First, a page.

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Introducing the Jam Jar Cut Flower Garden

I’ve been growing flowers for cutting for some time now. Mainly because they feed the bees, but being able to pick a fresh bunch of flowers every week is an added bonus. It really doesn’t take much (enjoyable) work to create a cutting patch that looks great and produces enough flowers to fill a jam jar or small vase right through summer and into the autumn. Even if you’ve never grown flowers before, you too can have your very own cut flower garden. I’m going to be posting regular seasonal updates on what to grow,  how to grow them and how to get the longest vase life from your flowers here on the blog.

If you dream of cutting bunches of flowers from your own garden, but don’t have a lot of time, space or money to devote to it, then the Jam Jar Cut Flower Garden could be for you. Over the weeks, we’ll design, sow and plant a small cut flower patch. Using easy to grow flowers, I’ll show you how to get that cutting garden of your dreams.

Let’s get started…

First, find your space

It might be an existing border that’s ready for a revamp, or a patch of lawn you want to turn into a flowery paradise. There are just a few important things to consider when you are choosing a space for your cut flower patch. Get these right at the start and you’ll have the perfect conditions for maximum flower production.

We’re going to be concentrating on growing annuals this year. These are fast growing, easy to look after and produce lots and lots of flowers. But to do this they need plenty of sun, shelter from the wind and well-drained, fertile soil. Your cutting garden may be a patch of bare soil at the start of spring, but in a few weeks it will become a beautiful feature – full of flowers and buzzing with bees and butterflies. Find it the best possible spot in the garden.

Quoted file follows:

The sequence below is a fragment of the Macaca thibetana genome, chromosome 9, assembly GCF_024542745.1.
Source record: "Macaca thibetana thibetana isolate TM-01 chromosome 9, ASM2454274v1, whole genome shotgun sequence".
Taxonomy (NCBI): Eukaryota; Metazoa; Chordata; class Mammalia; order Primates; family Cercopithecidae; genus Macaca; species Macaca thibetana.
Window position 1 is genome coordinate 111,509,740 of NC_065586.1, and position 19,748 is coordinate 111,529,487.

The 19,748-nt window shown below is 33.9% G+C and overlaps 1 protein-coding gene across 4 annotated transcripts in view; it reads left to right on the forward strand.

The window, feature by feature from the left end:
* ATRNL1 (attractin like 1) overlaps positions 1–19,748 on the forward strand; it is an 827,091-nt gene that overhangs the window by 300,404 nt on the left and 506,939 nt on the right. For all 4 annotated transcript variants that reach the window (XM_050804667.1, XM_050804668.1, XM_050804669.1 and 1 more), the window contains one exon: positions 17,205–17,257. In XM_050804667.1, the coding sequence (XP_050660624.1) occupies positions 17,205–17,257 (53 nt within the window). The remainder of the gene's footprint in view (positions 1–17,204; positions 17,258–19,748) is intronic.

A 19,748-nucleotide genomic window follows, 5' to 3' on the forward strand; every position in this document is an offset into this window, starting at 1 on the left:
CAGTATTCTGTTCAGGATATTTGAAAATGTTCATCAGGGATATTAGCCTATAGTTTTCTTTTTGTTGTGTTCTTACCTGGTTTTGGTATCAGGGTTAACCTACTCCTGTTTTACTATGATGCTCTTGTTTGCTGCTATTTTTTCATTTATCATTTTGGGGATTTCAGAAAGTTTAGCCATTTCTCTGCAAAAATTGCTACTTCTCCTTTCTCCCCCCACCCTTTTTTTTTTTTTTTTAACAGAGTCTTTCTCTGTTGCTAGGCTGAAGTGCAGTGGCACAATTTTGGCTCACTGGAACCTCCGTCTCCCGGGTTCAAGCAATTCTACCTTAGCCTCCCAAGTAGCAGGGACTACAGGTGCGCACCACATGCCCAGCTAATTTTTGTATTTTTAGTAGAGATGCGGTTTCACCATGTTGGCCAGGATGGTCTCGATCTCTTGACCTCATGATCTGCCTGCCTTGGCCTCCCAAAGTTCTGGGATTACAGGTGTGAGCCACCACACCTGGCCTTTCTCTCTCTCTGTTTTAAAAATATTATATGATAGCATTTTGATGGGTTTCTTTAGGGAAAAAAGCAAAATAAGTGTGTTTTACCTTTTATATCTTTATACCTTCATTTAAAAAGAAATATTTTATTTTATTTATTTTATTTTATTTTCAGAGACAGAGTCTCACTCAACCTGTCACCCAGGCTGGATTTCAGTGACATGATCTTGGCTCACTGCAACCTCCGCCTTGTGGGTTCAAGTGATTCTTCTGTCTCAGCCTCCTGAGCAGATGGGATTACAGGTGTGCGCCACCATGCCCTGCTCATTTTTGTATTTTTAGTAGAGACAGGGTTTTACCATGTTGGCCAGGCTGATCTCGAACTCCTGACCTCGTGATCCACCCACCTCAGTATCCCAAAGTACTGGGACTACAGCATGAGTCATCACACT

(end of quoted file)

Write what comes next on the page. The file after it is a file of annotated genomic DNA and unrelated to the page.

Mark out the space (ideally at least 1m x 2m). If you’re converting lawn into a border, you can remove the turf and stack it in an unused corner of the garden to rot down, leaving the ground ready to plant. A less labour-intensive approach, which is also kinder to the soil, is to cover the area with a layer of cardboard, wet this and then pile a good thick layer (12-15cm/5-6”) of compost on top. If you already have a border to work with, you might need to do some weeding (a boring chore, but really worth the effort) to get the ground ready.

Prepare the soil

Before you even think about sowing seed or planting plants, take a quick look at your soil. Getting the soil right is important. If the soil conditions are as near perfect as possible, you plants will be healthy, grow more sturdily, and be less likely to succumb to pests or diseases.

Take a small handful of soil and squeeze it. As you open your hand watch what happens. If the soil stays in a ball, you have clay, if it crumbles straight away, it’s sandy. If you get something in between – gently crumbling and sitting on your palm, you have lovely loamy soil. This is good, be happy. That said, a clay or sandy soil isn’t the end of the world… just the start of some extra preparation work.

Adding organic matter – homemade compost, really well rotted manure, or a bag or two of bought in peat-free compost, is a good idea whatever type of soil you have. Throwing in a handful or two of organic pelleted chicken manure too will help ensure your plants have all the nutrients they need. If you’ve discovered you have clay soil, add some extra grit to help open up the soil structure and aid drainage. For a sandy soil, lots of compost is a must.

Once the soil is prepared, that really is the bulk of the hard work done. Next step is choosing what to grow (the fun part!), and ordering seeds and plants. We’ll talk about this in the next post… coming very soon.

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